Last week there was a hubbub regarding a report from antivirus software vendor Malwarebytes that claimed “Mac threats increased exponentially in comparison to those against Windows PCs” in 2020. That line got a lot of headlines.

Michael Tsai:

This sounds really bad at first, like the number of Mac threats is growing in proportion to the (larger) number of Windows threats. But I guess they are just using the non-technical meaning of “exponential,” so the whole thing boils down to “more than.” […]

This sounds unnecessarily alarmist compared with the contents of the report, and I remain convinced that for most users Apple’s built-in security measures are sufficient. I’ve seen far more Mac problems caused by anti-virus software than actual viruses.

Computer viruses are called viruses because like biological viruses, they spread by themselves. What Malwarebytes is talking about are scam apps — things that trick or otherwise convince the user to install voluntarily. Dan Goodin had a piece at Ars Technica last month about the scourge of fake Adobe Flash installers — which work because unsophisticated Mac users had been truthfully told they needed to upgrade their version of Flash for a decade. It’s a real problem — but third-party antivirus software is not the answer. As usual, Tsai has a wonderful compilation of links to commentary on the matter.

Be sure to read Jason Snell’s excellent take, which convincingly makes the point that Apple has been working to protect Mac users from these sort of apps for years, exemplified by this technical note Apple published back in November, expanding their definition of “suspicious software” that MacOS defends against.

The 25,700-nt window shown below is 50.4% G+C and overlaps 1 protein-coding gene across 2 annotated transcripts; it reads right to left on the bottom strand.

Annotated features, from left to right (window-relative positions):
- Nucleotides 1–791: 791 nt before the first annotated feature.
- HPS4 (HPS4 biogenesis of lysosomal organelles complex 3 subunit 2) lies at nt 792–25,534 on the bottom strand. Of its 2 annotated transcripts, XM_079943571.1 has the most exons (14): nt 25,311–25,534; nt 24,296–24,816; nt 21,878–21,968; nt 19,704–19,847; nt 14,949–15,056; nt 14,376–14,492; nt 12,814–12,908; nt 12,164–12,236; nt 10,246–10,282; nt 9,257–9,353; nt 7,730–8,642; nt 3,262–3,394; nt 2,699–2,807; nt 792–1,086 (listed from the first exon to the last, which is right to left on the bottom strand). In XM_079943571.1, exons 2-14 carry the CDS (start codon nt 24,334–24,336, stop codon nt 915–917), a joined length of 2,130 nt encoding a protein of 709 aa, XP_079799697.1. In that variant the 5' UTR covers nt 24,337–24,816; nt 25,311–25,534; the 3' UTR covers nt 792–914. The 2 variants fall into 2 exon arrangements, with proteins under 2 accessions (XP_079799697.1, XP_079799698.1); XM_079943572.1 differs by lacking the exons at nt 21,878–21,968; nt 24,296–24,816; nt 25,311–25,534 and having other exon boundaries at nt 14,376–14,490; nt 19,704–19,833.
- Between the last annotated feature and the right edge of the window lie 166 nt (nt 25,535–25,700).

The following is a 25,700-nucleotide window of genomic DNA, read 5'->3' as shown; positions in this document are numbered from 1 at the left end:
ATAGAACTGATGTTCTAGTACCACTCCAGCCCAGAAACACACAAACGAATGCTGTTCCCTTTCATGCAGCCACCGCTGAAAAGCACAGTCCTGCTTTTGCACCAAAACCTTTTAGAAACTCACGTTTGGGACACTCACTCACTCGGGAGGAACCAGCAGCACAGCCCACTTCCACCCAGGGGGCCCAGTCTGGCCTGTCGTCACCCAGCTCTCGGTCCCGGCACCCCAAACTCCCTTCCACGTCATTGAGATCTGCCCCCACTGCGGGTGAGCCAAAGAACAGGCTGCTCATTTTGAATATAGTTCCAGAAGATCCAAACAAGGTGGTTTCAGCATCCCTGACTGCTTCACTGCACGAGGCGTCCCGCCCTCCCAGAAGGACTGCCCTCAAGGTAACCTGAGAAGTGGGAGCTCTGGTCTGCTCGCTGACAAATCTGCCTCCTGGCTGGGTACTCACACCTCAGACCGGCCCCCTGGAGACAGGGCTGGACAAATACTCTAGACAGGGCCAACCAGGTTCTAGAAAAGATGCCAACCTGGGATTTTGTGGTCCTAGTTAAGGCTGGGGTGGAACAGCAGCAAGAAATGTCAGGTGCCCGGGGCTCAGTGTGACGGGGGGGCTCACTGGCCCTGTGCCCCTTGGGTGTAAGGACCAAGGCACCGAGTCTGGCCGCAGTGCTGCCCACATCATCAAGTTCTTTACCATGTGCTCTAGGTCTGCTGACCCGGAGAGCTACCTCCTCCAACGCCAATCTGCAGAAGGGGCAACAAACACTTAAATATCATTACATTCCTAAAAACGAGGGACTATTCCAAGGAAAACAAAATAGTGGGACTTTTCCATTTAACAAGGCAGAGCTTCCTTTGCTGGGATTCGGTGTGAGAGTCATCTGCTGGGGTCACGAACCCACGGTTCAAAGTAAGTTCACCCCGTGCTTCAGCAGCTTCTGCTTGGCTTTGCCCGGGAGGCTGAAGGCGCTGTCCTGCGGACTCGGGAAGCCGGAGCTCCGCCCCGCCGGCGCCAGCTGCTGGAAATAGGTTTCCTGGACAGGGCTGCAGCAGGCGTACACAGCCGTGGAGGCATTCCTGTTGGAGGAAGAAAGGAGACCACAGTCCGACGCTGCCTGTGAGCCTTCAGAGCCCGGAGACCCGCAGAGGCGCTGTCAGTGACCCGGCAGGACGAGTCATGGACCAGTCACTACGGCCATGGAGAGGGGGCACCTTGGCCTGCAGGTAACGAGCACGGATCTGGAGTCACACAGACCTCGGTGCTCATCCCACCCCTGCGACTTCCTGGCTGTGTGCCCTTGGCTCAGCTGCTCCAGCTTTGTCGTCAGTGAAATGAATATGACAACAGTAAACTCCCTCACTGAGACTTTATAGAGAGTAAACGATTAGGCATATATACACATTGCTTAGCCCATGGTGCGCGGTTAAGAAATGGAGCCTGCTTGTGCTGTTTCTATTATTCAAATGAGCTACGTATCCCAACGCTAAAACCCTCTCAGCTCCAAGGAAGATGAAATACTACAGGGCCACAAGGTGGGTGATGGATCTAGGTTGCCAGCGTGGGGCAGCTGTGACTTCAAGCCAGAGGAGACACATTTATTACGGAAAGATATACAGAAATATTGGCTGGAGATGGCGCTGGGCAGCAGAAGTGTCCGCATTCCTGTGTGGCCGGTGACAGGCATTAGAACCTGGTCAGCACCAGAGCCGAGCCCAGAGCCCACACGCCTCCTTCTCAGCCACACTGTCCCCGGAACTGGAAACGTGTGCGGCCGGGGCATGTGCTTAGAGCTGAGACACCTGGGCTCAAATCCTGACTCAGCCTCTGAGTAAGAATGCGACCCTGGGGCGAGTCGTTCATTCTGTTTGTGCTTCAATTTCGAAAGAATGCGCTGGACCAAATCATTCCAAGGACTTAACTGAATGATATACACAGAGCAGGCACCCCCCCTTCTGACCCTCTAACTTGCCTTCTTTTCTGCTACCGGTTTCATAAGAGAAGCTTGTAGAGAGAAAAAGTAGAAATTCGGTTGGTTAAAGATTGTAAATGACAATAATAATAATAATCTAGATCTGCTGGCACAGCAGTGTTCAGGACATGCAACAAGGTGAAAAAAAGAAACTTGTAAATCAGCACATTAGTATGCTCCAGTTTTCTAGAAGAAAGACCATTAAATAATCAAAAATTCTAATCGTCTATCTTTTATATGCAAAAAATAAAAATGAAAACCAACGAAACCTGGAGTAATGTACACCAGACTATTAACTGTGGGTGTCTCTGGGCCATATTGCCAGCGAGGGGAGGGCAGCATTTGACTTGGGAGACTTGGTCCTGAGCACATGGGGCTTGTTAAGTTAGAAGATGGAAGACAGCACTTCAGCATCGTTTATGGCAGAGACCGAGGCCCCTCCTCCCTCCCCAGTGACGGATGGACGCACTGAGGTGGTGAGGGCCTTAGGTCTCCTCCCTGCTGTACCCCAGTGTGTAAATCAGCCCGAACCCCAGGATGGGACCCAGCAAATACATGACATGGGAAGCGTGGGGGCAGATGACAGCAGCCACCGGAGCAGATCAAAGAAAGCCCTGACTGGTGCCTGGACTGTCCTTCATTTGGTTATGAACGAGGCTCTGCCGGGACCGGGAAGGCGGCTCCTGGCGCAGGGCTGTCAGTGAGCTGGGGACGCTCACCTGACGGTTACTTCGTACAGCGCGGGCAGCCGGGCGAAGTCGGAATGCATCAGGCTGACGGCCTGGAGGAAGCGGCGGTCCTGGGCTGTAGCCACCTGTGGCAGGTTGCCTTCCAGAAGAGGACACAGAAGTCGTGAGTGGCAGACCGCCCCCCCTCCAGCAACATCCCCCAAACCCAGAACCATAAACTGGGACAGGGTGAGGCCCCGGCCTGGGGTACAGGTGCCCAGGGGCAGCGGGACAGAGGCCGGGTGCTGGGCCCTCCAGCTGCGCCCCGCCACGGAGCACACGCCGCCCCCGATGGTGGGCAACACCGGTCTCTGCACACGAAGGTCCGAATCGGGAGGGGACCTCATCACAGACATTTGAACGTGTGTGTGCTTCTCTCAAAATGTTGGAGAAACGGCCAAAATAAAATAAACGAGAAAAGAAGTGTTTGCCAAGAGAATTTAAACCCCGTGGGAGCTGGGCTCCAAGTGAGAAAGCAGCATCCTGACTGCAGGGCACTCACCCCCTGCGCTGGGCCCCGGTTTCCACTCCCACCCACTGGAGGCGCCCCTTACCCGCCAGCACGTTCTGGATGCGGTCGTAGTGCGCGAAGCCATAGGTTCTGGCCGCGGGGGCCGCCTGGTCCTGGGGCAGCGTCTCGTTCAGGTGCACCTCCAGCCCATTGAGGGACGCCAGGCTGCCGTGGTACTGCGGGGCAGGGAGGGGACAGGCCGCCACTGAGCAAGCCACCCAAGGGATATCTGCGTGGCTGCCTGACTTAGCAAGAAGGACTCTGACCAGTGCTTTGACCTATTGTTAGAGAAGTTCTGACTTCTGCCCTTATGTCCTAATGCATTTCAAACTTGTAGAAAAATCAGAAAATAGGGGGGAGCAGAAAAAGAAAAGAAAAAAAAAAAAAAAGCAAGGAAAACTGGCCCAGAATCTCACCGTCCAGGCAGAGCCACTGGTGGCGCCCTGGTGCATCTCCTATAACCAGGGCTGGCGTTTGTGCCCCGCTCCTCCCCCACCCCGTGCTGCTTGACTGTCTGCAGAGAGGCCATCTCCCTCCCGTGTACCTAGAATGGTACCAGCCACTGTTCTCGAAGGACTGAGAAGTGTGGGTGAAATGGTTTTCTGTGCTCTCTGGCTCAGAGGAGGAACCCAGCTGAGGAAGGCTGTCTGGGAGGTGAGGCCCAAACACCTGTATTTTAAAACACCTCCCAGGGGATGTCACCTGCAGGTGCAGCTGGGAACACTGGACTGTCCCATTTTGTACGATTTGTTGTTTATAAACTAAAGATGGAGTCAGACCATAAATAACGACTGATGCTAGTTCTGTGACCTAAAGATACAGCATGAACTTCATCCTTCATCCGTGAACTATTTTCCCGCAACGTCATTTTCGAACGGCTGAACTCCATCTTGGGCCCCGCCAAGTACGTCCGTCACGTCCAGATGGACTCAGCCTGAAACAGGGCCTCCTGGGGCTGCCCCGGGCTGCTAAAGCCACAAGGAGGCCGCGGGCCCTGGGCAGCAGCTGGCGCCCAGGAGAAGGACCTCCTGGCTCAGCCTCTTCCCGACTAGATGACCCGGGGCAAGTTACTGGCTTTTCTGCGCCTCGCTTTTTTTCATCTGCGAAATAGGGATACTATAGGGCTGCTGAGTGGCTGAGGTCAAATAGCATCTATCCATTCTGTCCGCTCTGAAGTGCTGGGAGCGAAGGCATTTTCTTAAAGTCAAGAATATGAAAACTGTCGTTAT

Google Has Banned Almost 600 Android Apps for Pushing ‘Disruptive’ Ads

22 février, par John Gruber[ —]

Craig Silverman, reporting for BuzzFeed News:

One of the biggest developers banned from the Play Store and Google’s ad networks was Cheetah Mobile, a publicly traded Chinese company that BuzzFeed News revealed in November 2018 had been engaging in ad fraud. The following December, Google removed one of the offending apps but allowed Cheetah to continue offering other apps in the Play Store. As of this morning, Cheetah’s entire suite of roughly 45 apps in the Play Store was removed, and the apps no longer offer advertising inventory for sale in Google’s ad networks.